Keith Skues: One of British Radio’s Most Versatile Broadcasters

In celebration of the publication of our new book For The Record, in which we moderated 15 conversations between some of the world’s most compelling personalities, we decided to host a few more.

With our conversation between legendary broadcaster Keith Skues and former Kiss FM boss Gordon Mac, we delve deep into the world of radio (pirate and otherwise). To help give some context about Skues and his extraordinary career, we asked Jane Fitz to write about the man John Peel once named as the DJ he would book if he had his own radio station for a day.

Linda Brownlee

When Keith Skues attempted to break into broadcasting back in 1958, he “wasn’t fit for broadcasting.” The station that auditioned him, British Forces Network, said he “wasn't posh enough.” More than a half-century later, he stands as the only British broadcaster to have been heard on forces, pirate, national, local and independent commercial radio stations over the course of his career.

Back in the late ’50s, as soon as a young man turned 18 in the UK, he was conscripted for two years into compulsory national service. When it was Skues’ turn, he found himself assigned to the British Forces Network radio station, at an airbase in Cologne, Germany. Despite not winning over his superiors during his first audition to become a presenter at the station, he did convince them that he could be trusted in the studio and became a presentation assistant. Before long, his efforts were rewarded and he was allowed behind the microphone as an announcer, and began what would become a lifetime on air.

Linda Brownlee

After his national service ended, Skues remained with the Royal Air Force as an announcer for the services-wide British Forces Broadcasting Service (BFBS), first based in Kuwait, then Kenya. He returned to England in 1964 and immediately joined the nascent offshore pirate radio station Radio Caroline. Britain was in the grip of a radio revolution at the time. Pop music had become something of a national obsession, and the only place to hear it uninterrupted, and unfettered, was on the maverick radio stations broadcasting outside of the UK, notably from the North Sea.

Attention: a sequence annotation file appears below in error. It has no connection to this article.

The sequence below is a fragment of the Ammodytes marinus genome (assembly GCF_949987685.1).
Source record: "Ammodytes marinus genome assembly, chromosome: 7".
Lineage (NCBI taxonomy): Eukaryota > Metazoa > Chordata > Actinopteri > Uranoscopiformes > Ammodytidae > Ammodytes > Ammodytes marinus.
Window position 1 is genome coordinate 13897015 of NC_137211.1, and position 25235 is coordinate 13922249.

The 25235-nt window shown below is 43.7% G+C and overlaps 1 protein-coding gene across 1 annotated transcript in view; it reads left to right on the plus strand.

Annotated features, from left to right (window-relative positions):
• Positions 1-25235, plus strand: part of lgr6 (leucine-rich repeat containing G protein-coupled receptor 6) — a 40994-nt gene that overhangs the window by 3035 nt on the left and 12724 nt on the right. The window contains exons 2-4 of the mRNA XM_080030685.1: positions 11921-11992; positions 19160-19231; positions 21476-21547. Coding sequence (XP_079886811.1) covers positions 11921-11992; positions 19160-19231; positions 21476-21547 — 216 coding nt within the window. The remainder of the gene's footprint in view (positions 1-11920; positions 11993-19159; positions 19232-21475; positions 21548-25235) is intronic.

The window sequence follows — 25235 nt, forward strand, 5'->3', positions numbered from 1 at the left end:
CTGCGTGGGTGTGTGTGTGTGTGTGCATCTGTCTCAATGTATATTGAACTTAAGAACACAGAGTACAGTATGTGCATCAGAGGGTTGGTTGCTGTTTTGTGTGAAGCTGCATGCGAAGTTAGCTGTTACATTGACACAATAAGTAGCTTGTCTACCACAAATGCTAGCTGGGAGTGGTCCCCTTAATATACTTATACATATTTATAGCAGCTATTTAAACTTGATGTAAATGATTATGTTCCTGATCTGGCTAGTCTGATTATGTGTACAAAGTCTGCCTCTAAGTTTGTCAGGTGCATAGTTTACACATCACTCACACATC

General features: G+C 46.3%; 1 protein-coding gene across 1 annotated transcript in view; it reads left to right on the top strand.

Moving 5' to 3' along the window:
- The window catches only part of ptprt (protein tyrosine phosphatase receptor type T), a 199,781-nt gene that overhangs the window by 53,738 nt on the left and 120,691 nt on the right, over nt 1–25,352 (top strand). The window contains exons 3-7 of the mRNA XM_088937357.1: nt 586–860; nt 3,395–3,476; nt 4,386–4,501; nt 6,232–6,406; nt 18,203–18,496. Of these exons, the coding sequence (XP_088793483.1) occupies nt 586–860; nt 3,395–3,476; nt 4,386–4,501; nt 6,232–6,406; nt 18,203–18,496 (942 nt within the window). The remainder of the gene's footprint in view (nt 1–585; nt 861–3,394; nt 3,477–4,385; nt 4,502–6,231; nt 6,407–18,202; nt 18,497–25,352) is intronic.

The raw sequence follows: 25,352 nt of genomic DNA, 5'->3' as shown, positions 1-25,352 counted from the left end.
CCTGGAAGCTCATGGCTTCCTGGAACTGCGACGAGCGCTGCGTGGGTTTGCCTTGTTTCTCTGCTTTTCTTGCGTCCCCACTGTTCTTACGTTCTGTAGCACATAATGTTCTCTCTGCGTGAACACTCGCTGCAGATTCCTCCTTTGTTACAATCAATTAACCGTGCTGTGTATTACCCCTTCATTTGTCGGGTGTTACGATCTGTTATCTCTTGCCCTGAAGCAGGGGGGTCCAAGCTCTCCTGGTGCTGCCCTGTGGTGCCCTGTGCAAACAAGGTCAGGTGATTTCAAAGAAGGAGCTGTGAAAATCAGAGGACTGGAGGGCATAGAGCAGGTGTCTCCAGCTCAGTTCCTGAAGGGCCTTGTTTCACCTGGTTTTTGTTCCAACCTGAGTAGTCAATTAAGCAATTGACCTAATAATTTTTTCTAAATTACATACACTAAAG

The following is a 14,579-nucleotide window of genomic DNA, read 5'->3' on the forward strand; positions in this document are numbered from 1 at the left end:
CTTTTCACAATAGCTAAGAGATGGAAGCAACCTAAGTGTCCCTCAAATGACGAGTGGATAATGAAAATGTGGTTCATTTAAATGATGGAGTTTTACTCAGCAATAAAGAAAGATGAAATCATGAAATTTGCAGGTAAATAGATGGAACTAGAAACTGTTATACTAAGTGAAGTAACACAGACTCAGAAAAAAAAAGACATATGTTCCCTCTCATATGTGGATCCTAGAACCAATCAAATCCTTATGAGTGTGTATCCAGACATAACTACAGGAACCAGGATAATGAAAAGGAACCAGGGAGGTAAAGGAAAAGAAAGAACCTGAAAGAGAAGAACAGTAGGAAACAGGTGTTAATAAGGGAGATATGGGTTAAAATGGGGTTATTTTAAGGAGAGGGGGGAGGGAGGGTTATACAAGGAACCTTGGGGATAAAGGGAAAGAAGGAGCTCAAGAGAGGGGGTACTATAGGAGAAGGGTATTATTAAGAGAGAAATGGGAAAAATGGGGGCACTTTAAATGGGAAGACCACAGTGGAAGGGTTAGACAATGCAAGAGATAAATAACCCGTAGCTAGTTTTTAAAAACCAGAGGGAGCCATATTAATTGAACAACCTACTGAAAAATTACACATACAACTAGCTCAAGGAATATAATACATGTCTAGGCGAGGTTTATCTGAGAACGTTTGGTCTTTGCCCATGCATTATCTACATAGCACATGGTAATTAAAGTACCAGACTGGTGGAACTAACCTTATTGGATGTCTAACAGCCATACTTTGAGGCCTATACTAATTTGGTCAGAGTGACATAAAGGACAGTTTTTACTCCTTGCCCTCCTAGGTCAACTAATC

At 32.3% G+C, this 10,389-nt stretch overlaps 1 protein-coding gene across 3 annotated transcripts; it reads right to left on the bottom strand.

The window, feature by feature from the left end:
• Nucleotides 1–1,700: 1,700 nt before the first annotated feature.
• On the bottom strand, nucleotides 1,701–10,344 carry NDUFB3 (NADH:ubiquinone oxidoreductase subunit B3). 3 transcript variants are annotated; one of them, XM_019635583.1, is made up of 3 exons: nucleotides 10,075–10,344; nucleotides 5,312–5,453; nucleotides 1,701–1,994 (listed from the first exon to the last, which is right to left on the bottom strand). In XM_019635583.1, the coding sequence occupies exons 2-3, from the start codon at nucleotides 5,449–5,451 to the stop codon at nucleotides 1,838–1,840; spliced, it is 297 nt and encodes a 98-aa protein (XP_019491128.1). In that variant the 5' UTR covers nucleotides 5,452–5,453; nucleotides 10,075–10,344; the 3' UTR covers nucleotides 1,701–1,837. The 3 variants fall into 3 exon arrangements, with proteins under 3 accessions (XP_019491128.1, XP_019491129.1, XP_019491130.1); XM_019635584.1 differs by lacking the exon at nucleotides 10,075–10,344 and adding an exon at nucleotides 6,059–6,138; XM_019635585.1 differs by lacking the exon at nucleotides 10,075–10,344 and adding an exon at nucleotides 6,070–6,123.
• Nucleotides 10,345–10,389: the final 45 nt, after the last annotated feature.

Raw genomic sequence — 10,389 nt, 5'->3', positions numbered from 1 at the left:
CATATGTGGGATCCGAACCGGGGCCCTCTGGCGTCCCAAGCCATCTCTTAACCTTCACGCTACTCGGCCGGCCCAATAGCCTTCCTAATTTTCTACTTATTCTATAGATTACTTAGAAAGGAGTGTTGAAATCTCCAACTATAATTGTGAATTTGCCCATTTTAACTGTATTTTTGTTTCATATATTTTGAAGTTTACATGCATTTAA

Already trained in “self-operating” radio studios from his time at BFN, Skues eased straight into a slot at the all-powerful pop frigate Caroline. But he wasn’t to stay. In 1965 he joined a mutiny of DJs from Caroline after the station angered its talent by cutting their shore leave. Skues found a home at Radio Luxembourg where, he says, he earned more presenting a 15-minute slot – a guinea a minute – than he did for a week on Caroline.

Next came a two-year tenure at the deeply commercial, and hugely influential pirate station Radio London, alongside radio stars such as Tony Blackburn, John Peel and Kenny Everett. It was here that Skues first began to mold his eccentric approach to presenting pop shows, developing his own off-kilter catchphrases and playing oddball records. Using his self-coined nickname Cardboard Shoes, he would regularly segue from one thing to another with obtuse asides such as, “Talking of the weather – which we weren’t!”

Keith Skues, in suit, preparing for a mock burial of his cardboard shoes, 1965 Carl Thomson

Desperate to put the pirates out of business, the BBC was forced to launch its own pop station, Radio 1, in 1967. If Tony Blackburn was its Neil Armstrong, uttering the first words to be heard on the new nationwide station, then Skues was its Buzz Aldrin, following quickly behind. Skues stayed with both Radio 1 and 2 until 1974, presenting shows such as Night Ride. Besides radio, Skues also made the transition to TV, appearing regularly on music shows such as Juke Box Jury and Top of the Pops.

Radio 1 and 2 monopolized the airwaves for six years until the arrival of legal, independent, commercial radio in the UK, in 1973. A year later, in 1974, Skues made the jump, landing a job as program director of Radio Hallam in Sheffield. He would stay in Yorkshire for almost two decades – overseeing the station’s merger into the Yorkshire Radio Network, its AM/FM split and the launch of a new offshoot station, Classic Gold. Besides his job as group and program controller, Skues couldn’t be prised from behind the mic, and still presented shows six days a week.

In a 2003 interview with FACT Magazine, John Peel named Skues as the DJ he would book if he had his own radio station for a day.

Skues relocated to East Anglia in the ’90s, and switched back to the BBC, appearing on all its local radio stations for the area. One of the local listeners to his nightly weekday show was fellow East Anglian resident and radio legend, DJ John Peel. Peel first worked with Skues on Radio London, and often cited him as a major influence. Peel approved of Skues’ madcap presenting style and marveled at his playing of old 78s on his show, even though sometimes those early shellac discs proved almost unlistenable. In a 2003 interview with FACT Magazine, Peel named Skues as the DJ he would book if he had his own radio station for a day.

Around the time of his return to the BBC, Skues also penned his first book on music, 1994’s Pop Went the Pirates. Although he hadn’t been an on-air pirate for almost 30 years, the memories of that pivotal period in British pop radio were clearly still dear to his heart. These days Skues can still be heard Sunday nights across the BBC local radio show network, playing records that span his lifetime on radio. He says simply, “I am now past retirement age, so am very flattered that the BBC is still willing to employ me. Radio has, and always will be, my first love.” The 74-year-old is – posh or not – still on air.

By Jane Fitz on November 8, 2013

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